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​App exposes what people call you in their contacts lists

It's an easy trick we've all probably used at least a few times. Adding a descriptive word or two when entering a new contact into your phone can be an easy and effective way to keep track of all those people you don't communicate with very often -- or don't want to communicate with very often.

Maybe you ran into a college buddy and entered his new number with his nickname from your undergrad days. Or perhaps you took contact info from someone under duress and filled in the last name field with "Don't Answer." And maybe that cute girl at the bar got saved as Cute Girl From the Bar.

Once upon a time, this would all be private information. But now there's Noknok.

Developed in Israel, Noknok grabs the names from the contacts lists of its users, exposing how they've labeled people and offering a rare opportunity to see what other people have called you.

"Then you can start a chat with them, but that chat is completely anonymous, and you can ask them for feedback on why they called you a certain name," explained David Sheetrit, one of the founders of the free app for iOS and Android, speaking from Tel Aviv.

The person who has you in his phone as Annoying Lou knows it's you messaging, but you don't know the name-giver's identity -- unless he chooses to tell you.

"The one who's on the other end has all the power," Sheetrit continued. "He can block, not participate in the chat, not tell that person who he is, or he can just tell him, 'I can tell you why I named you like that, but I don't want to tell you who I am.'"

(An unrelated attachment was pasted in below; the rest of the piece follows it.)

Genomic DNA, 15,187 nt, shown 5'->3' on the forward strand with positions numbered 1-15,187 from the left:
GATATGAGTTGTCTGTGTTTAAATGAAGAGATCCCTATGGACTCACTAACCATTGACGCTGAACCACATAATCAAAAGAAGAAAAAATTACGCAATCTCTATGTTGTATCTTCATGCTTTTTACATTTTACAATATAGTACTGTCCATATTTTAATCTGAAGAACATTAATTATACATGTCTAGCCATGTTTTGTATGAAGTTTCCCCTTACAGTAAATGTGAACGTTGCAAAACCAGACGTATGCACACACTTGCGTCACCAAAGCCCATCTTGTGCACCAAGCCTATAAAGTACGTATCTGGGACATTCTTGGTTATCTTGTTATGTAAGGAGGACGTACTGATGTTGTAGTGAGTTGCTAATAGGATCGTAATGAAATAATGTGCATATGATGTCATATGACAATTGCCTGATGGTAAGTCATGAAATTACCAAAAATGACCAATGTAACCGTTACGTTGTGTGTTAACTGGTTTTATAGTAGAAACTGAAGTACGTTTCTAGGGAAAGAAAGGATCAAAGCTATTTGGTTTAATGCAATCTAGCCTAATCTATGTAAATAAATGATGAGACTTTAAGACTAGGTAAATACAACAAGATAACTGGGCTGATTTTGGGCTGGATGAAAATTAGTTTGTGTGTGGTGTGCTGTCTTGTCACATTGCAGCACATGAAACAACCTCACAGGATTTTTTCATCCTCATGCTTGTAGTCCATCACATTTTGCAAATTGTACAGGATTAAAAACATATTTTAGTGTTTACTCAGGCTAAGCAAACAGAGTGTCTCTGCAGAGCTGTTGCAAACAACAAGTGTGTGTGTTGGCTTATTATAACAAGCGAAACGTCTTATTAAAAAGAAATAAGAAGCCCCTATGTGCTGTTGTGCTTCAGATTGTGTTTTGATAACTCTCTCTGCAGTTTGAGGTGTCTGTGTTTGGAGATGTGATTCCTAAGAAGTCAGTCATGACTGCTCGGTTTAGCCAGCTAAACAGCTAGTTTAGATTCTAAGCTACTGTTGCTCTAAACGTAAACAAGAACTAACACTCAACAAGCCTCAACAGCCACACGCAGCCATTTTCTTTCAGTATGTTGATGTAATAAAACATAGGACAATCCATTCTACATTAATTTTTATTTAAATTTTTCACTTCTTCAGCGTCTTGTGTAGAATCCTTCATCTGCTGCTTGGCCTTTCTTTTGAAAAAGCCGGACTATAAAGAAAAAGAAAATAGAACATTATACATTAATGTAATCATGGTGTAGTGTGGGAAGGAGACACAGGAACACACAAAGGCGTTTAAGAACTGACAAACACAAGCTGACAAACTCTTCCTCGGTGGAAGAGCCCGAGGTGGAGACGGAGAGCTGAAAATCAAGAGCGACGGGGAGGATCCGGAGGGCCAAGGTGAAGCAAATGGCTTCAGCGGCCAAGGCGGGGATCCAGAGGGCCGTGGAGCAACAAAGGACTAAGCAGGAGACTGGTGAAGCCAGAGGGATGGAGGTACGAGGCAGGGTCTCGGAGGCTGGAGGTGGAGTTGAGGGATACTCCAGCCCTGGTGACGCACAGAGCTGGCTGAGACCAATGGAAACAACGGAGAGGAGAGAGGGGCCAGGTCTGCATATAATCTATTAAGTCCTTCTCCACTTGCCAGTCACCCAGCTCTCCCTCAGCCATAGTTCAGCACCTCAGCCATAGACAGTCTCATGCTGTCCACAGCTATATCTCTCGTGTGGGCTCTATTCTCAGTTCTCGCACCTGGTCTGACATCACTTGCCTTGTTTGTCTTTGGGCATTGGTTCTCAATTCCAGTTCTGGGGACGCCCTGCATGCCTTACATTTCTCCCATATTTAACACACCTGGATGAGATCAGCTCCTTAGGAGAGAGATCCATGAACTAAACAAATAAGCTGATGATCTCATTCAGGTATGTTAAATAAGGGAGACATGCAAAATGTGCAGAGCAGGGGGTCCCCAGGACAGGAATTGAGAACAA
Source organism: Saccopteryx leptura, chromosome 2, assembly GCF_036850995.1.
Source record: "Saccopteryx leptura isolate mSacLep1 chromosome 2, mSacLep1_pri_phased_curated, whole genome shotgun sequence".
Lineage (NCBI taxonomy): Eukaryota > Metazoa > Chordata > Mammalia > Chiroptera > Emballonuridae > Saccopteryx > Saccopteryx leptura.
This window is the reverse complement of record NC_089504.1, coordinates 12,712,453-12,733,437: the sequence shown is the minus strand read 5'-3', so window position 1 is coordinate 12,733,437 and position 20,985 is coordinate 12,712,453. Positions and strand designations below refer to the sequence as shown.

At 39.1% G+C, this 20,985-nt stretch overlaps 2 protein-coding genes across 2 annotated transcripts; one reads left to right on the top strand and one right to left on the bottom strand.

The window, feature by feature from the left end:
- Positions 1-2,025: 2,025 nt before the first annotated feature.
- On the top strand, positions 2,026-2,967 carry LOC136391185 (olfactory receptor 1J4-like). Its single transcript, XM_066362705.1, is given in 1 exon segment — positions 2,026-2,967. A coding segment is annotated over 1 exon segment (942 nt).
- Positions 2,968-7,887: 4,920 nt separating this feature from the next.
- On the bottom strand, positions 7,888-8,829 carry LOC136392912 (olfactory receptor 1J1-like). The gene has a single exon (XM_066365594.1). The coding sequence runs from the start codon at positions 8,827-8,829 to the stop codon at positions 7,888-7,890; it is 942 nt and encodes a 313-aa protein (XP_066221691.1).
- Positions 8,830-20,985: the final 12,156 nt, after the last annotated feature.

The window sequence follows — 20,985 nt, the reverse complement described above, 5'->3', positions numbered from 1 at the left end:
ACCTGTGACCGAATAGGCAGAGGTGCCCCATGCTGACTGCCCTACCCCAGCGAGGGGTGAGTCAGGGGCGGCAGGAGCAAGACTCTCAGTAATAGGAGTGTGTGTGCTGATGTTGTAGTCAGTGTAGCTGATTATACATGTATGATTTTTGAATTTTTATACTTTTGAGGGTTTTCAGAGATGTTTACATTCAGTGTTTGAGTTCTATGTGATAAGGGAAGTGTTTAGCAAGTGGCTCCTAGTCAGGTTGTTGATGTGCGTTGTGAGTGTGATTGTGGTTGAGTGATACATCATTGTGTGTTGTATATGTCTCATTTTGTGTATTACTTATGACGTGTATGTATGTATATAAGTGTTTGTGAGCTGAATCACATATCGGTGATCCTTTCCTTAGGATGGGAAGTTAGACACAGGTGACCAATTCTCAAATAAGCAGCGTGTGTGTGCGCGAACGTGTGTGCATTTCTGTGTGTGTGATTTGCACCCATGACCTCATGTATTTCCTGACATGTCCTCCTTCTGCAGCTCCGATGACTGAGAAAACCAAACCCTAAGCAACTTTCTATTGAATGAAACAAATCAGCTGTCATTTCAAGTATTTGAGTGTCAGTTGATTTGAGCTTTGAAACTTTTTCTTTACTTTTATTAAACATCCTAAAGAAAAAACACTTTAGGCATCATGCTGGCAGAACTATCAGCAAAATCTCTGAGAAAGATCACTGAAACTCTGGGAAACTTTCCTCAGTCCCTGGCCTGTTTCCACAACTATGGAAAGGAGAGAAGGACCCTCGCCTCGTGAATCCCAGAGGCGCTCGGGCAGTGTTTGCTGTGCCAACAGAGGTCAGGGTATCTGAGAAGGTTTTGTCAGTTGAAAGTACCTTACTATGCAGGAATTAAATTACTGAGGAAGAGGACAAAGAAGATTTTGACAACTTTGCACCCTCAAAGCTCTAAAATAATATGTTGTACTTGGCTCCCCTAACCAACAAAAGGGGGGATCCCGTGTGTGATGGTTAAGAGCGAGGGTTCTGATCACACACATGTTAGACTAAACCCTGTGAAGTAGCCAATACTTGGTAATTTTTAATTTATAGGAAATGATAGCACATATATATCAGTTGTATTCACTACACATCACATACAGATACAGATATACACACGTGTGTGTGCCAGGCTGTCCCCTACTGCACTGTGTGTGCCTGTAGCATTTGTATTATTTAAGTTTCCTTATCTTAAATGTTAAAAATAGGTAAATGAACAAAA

The app only grabs the contact names from other people who have downloaded it. It uses the same basic permissions as apps such as WhatsApp and Snapchat that also request access to contacts to connect you with other users you already know.

Noknok started in May as a caller ID app that would display the names of callers who weren't stored in contacts, but Sheetrit and his two co-founders wanted to come up with something more "sensational." Using information they were already collecting for caller ID, they came up with the "reputation" feature and re-launched on August 7 with that as the sole selling point. A week later they had 60,000 downloads in one day.

Today it boasts 1.3 million users in Israel and is making its first push to build its following in the U.S., which currently stands at about 100,000.

Noknok said that about four percent of its female users were labeled, disturbingly, as "whore." (Slightly fewer earned "gorgeous.") Perhaps not surprisingly, 50 percent of users instantly change contact names on their phones after downloading the app.

People are already finding ways to use the app that go beyond curiosity. Twenty-three-year-old Vanessa from Pittsburg, Kan., told Noknok she found out the man she was dating was "a total player," when she was alerted by the app to her reputation as "Ness booty call 2." She initiated a chat with the booty-caller and figured out who he was.

On the lighter side, one 25 year old from Brooklyn reported that he was given the courage to ask out a girl after discovering that she had him saved as "cutie" in her contacts. "It was the best convo-started ever," he said.

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